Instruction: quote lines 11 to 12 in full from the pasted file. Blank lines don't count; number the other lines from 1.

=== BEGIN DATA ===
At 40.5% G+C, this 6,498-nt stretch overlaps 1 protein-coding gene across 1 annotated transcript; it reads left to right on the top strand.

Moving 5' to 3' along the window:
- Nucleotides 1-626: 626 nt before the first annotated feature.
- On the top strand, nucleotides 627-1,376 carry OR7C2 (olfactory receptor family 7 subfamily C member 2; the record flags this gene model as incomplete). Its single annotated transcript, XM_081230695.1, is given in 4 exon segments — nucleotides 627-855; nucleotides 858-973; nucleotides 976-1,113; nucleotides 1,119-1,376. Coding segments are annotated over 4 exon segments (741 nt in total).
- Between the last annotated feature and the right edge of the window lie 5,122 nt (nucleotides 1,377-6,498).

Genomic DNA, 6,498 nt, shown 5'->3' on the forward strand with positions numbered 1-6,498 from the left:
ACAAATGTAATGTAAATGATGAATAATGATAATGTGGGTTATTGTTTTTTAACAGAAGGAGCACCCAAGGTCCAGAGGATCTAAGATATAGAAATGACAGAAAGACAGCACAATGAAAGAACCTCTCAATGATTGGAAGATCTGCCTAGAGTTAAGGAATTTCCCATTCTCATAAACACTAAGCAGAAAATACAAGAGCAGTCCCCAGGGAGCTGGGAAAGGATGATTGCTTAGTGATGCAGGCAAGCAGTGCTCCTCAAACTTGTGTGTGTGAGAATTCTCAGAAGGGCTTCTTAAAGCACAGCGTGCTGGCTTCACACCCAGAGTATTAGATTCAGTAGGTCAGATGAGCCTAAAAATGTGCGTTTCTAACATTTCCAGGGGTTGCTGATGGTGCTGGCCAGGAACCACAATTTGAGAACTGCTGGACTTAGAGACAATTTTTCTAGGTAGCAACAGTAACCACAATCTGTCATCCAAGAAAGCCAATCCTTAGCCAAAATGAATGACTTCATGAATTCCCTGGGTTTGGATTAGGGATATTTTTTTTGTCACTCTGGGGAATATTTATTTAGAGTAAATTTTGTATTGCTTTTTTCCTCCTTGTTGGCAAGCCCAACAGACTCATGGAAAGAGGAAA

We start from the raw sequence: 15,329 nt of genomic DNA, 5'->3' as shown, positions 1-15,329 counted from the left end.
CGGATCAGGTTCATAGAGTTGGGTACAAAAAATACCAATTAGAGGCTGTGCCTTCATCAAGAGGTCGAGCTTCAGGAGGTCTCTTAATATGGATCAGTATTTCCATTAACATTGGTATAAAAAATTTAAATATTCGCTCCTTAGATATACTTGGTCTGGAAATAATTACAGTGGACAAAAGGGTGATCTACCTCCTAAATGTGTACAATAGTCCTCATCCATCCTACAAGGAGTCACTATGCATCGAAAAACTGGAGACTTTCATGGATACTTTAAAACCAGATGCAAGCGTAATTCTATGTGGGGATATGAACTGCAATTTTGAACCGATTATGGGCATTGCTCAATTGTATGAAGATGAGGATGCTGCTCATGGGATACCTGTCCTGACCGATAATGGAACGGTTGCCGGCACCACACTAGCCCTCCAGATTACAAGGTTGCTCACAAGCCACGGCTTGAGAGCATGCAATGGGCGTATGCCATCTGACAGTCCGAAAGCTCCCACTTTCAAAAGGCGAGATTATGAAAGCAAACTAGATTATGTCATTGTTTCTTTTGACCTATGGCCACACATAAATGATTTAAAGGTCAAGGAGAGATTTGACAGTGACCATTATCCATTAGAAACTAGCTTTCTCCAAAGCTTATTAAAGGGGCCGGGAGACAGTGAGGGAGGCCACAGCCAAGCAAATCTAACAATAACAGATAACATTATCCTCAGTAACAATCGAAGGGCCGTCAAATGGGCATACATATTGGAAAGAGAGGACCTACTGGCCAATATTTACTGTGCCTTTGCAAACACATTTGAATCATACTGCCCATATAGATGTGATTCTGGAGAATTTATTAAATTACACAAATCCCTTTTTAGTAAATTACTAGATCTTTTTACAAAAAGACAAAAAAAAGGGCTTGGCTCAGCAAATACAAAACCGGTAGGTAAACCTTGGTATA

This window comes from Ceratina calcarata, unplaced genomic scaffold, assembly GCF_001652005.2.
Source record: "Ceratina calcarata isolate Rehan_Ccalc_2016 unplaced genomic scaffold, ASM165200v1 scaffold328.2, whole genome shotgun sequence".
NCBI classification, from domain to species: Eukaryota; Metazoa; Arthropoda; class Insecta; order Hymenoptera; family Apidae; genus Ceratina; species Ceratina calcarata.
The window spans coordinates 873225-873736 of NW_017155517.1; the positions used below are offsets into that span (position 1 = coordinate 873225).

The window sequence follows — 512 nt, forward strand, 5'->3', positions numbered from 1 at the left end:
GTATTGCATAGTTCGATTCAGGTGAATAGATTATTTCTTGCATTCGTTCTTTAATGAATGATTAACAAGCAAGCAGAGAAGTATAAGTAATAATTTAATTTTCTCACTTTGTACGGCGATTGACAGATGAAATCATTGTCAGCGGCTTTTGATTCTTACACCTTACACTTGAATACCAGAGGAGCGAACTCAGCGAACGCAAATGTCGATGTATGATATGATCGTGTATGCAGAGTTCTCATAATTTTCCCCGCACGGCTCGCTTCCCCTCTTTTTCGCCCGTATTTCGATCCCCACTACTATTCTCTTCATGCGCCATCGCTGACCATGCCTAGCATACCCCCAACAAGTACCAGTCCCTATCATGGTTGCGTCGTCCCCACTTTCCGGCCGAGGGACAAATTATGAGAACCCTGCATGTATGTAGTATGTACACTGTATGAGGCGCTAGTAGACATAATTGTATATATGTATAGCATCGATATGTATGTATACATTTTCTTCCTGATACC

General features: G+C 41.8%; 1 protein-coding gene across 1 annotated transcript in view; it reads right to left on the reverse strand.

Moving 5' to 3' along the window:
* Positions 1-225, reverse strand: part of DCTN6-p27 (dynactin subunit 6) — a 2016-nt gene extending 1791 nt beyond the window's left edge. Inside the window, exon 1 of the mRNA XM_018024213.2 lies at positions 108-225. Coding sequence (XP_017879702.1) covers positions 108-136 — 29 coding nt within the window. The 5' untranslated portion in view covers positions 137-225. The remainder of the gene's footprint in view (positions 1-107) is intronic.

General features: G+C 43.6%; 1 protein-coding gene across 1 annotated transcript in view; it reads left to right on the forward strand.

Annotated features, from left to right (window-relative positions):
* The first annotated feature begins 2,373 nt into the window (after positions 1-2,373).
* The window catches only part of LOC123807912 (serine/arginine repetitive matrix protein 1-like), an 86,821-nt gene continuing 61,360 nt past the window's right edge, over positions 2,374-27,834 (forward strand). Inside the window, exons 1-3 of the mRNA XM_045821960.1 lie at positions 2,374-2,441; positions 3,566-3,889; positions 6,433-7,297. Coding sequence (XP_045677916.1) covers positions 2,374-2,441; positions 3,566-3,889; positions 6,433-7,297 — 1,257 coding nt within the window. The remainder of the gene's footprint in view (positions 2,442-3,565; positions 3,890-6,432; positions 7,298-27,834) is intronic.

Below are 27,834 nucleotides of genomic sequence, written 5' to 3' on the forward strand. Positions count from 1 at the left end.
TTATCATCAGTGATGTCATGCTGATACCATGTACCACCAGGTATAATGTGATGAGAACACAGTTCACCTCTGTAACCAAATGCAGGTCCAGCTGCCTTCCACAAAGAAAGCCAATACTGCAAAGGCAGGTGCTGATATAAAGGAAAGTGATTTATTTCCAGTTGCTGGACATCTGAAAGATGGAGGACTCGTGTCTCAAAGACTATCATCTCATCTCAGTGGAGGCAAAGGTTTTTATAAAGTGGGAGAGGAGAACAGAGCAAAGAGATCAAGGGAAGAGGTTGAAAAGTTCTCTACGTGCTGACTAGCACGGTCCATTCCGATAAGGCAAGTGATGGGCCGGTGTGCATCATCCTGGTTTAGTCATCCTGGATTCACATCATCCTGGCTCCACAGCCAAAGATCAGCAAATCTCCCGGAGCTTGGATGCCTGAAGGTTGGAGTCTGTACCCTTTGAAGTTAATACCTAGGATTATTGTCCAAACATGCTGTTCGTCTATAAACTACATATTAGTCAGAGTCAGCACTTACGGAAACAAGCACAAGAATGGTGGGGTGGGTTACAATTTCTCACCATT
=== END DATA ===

Source record: "Ceratina calcarata isolate Rehan_Ccalc_2016 unplaced genomic scaffold, ASM165200v1 scaffold328.2, whole genome shotgun sequence".
NCBI classification, from domain to species: Eukaryota; Metazoa; Arthropoda; class Insecta; order Hymenoptera; family Apidae; genus Ceratina; species Ceratina calcarata.